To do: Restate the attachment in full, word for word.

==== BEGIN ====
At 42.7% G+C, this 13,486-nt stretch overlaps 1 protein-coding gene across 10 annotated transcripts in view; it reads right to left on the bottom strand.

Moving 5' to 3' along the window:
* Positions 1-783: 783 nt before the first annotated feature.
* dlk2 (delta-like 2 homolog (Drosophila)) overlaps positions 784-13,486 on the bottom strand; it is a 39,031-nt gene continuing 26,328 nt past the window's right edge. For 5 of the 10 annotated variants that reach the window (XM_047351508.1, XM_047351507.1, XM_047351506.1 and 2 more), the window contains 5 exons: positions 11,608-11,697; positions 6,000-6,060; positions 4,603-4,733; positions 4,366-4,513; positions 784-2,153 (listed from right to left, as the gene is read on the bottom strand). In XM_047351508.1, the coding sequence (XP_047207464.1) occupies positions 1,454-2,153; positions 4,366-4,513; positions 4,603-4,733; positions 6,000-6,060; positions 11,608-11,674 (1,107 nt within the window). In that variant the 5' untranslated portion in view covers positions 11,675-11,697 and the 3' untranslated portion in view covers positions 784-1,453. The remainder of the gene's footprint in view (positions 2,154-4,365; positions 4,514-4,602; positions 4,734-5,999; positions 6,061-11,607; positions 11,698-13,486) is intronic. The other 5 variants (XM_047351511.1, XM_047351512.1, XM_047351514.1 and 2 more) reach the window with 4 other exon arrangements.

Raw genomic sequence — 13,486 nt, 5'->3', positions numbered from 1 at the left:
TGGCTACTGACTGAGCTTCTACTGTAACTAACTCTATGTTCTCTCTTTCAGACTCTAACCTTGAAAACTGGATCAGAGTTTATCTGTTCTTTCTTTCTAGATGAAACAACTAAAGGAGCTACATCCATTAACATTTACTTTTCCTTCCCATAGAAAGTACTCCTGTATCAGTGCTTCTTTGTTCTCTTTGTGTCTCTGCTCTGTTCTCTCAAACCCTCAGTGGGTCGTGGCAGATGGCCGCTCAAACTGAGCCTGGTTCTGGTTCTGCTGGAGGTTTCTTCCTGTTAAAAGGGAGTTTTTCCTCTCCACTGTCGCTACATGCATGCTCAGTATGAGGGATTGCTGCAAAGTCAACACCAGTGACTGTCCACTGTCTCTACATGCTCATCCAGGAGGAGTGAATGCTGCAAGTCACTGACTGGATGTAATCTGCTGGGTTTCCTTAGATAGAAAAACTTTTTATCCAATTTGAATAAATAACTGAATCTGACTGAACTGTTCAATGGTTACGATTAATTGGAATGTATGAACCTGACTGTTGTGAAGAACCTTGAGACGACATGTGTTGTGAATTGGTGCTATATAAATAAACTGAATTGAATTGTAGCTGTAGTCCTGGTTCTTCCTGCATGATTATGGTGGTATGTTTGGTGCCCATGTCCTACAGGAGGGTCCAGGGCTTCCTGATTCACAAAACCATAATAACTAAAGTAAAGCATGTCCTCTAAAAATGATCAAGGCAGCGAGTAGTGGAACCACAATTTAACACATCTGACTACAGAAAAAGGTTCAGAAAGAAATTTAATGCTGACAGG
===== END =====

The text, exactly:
At 42.7% G+C, this 13,486-nt stretch overlaps 1 protein-coding gene across 10 annotated transcripts in view; it reads right to left on the bottom strand.

Moving 5' to 3' along the window:
* Positions 1-783: 783 nt before the first annotated feature.
* dlk2 (delta-like 2 homolog (Drosophila)) overlaps positions 784-13,486 on the bottom strand; it is a 39,031-nt gene continuing 26,328 nt past the window's right edge. For 5 of the 10 annotated variants that reach the window (XM_047351508.1, XM_047351507.1, XM_047351506.1 and 2 more), the window contains 5 exons: positions 11,608-11,697; positions 6,000-6,060; positions 4,603-4,733; positions 4,366-4,513; positions 784-2,153 (listed from right to left, as the gene is read on the bottom strand). In XM_047351508.1, the coding sequence (XP_047207464.1) occupies positions 1,454-2,153; positions 4,366-4,513; positions 4,603-4,733; positions 6,000-6,060; positions 11,608-11,674 (1,107 nt within the window). In that variant the 5' untranslated portion in view covers positions 11,675-11,697 and the 3' untranslated portion in view covers positions 784-1,453. The remainder of the gene's footprint in view (positions 2,154-4,365; positions 4,514-4,602; positions 4,734-5,999; positions 6,061-11,607; positions 11,698-13,486) is intronic. The other 5 variants (XM_047351511.1, XM_047351512.1, XM_047351514.1 and 2 more) reach the window with 4 other exon arrangements.

Raw genomic sequence — 13,486 nt, 5'->3', positions numbered from 1 at the left:
TGGCTACTGACTGAGCTTCTACTGTAACTAACTCTATGTTCTCTCTTTCAGACTCTAACCTTGAAAACTGGATCAGAGTTTATCTGTTCTTTCTTTCTAGATGAAACAACTAAAGGAGCTACATCCATTAACATTTACTTTTCCTTCCCATAGAAAGTACTCCTGTATCAGTGCTTCTTTGTTCTCTTTGTGTCTCTGCTCTGTTCTCTCAAACCCTCAGTGGGTCGTGGCAGATGGCCGCTCAAACTGAGCCTGGTTCTGGTTCTGCTGGAGGTTTCTTCCTGTTAAAAGGGAGTTTTTCCTCTCCACTGTCGCTACATGCATGCTCAGTATGAGGGATTGCTGCAAAGTCAACACCAGTGACTGTCCACTGTCTCTACATGCTCATCCAGGAGGAGTGAATGCTGCAAGTCACTGACTGGATGTAATCTGCTGGGTTTCCTTAGATAGAAAAACTTTTTATCCAATTTGAATAAATAACTGAATCTGACTGAACTGTTCAATGGTTACGATTAATTGGAATGTATGAACCTGACTGTTGTGAAGAACCTTGAGACGACATGTGTTGTGAATTGGTGCTATATAAATAAACTGAATTGAATTGTAGCTGTAGTCCTGGTTCTTCCTGCATGATTATGGTGGTATGTTTGGTGCCCATGTCCTACAGGAGGGTCCAGGGCTTCCTGATTCACAAAACCATAATAACTAAAGTAAAGCATGTCCTCTAAAAATGATCAAGGCAGCGAGTAGTGGAACCACAATTTAACACATCTGACTACAGAAAAAGGTTCAGAAAGAAATTTAATGCTGACAGG